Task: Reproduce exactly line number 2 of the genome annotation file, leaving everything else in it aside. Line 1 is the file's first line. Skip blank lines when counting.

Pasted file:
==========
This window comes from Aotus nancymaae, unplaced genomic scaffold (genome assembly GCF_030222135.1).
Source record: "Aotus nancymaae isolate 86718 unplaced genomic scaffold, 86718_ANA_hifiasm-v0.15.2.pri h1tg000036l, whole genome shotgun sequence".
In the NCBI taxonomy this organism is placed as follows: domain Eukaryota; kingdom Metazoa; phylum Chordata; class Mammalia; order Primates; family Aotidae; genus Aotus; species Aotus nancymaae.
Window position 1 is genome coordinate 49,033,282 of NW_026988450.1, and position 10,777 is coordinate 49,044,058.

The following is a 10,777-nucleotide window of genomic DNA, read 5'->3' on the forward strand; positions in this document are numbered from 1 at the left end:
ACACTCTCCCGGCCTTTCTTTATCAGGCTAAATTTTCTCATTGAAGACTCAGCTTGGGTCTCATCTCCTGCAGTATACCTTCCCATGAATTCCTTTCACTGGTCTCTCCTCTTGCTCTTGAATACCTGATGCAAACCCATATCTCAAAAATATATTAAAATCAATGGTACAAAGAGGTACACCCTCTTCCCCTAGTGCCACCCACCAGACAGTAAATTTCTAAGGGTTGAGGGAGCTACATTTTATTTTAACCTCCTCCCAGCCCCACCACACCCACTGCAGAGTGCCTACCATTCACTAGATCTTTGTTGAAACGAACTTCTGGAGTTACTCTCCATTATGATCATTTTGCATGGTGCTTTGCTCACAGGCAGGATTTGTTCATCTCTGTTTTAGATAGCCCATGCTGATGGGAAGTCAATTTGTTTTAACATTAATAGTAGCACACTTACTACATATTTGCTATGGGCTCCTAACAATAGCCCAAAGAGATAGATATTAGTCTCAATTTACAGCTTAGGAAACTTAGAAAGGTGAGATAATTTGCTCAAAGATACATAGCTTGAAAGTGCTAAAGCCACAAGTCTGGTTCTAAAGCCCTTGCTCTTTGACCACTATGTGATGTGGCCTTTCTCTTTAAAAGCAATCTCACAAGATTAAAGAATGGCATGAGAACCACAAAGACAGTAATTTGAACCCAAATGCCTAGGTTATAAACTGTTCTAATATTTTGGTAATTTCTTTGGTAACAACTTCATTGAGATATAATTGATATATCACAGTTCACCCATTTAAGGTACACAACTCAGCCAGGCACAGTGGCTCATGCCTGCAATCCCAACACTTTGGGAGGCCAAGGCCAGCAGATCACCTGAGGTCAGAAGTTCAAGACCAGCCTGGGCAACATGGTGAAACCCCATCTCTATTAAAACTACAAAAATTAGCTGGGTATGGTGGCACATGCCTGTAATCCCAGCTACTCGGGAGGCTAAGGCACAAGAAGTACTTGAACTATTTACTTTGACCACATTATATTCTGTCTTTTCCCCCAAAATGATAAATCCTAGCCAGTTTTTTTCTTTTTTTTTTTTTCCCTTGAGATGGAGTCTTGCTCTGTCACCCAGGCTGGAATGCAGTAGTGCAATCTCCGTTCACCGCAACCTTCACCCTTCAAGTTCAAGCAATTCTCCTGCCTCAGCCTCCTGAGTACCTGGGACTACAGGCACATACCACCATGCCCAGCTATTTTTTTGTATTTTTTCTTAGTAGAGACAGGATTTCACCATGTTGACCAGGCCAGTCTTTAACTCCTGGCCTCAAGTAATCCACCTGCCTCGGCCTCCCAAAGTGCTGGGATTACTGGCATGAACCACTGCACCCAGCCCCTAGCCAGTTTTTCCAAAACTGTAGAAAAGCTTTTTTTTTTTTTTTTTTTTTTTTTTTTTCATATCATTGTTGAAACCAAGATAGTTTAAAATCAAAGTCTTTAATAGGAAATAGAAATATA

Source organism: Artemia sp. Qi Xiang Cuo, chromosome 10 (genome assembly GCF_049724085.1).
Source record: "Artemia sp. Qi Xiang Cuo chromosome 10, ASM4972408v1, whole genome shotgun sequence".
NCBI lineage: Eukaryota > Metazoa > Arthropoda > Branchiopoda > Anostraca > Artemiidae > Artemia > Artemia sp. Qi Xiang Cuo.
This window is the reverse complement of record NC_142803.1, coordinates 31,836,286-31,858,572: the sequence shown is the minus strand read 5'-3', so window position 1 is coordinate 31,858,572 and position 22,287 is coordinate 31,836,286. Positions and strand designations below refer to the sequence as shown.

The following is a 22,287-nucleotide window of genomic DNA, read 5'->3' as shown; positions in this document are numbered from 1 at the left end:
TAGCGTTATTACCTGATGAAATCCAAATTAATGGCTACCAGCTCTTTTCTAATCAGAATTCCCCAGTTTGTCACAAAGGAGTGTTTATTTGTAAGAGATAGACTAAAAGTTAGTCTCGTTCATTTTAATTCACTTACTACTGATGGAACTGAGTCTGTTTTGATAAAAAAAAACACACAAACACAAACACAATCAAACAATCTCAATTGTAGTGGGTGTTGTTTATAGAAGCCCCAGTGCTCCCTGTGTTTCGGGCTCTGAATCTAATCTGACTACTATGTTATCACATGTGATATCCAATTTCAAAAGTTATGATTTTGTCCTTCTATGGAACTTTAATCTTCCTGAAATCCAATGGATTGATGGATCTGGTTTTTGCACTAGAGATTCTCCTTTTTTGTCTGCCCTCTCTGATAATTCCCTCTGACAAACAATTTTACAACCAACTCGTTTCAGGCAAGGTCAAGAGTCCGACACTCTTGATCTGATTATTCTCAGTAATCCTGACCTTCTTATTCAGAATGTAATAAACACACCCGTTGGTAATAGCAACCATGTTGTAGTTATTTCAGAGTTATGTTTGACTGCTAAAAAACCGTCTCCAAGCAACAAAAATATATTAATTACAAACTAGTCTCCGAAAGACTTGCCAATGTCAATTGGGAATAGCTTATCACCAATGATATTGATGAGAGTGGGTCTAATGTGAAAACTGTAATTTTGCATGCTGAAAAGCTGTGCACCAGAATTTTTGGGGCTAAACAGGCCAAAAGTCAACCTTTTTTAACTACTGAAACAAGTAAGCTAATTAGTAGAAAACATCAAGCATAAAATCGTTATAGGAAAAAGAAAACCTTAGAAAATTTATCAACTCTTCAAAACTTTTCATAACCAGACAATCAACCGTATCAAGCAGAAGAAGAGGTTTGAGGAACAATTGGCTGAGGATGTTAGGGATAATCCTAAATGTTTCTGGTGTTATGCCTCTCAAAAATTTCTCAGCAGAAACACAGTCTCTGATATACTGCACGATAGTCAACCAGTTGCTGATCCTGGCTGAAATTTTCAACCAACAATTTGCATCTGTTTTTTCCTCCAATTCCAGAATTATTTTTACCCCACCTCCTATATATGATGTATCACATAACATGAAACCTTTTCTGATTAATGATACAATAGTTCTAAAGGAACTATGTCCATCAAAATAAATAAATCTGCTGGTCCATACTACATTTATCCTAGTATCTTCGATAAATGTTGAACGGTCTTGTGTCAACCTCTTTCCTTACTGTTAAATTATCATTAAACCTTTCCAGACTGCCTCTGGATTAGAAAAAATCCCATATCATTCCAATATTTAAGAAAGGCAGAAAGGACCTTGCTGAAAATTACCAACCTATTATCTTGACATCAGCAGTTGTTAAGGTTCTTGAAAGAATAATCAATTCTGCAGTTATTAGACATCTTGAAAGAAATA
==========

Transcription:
Source record: "Aotus nancymaae isolate 86718 unplaced genomic scaffold, 86718_ANA_hifiasm-v0.15.2.pri h1tg000036l, whole genome shotgun sequence".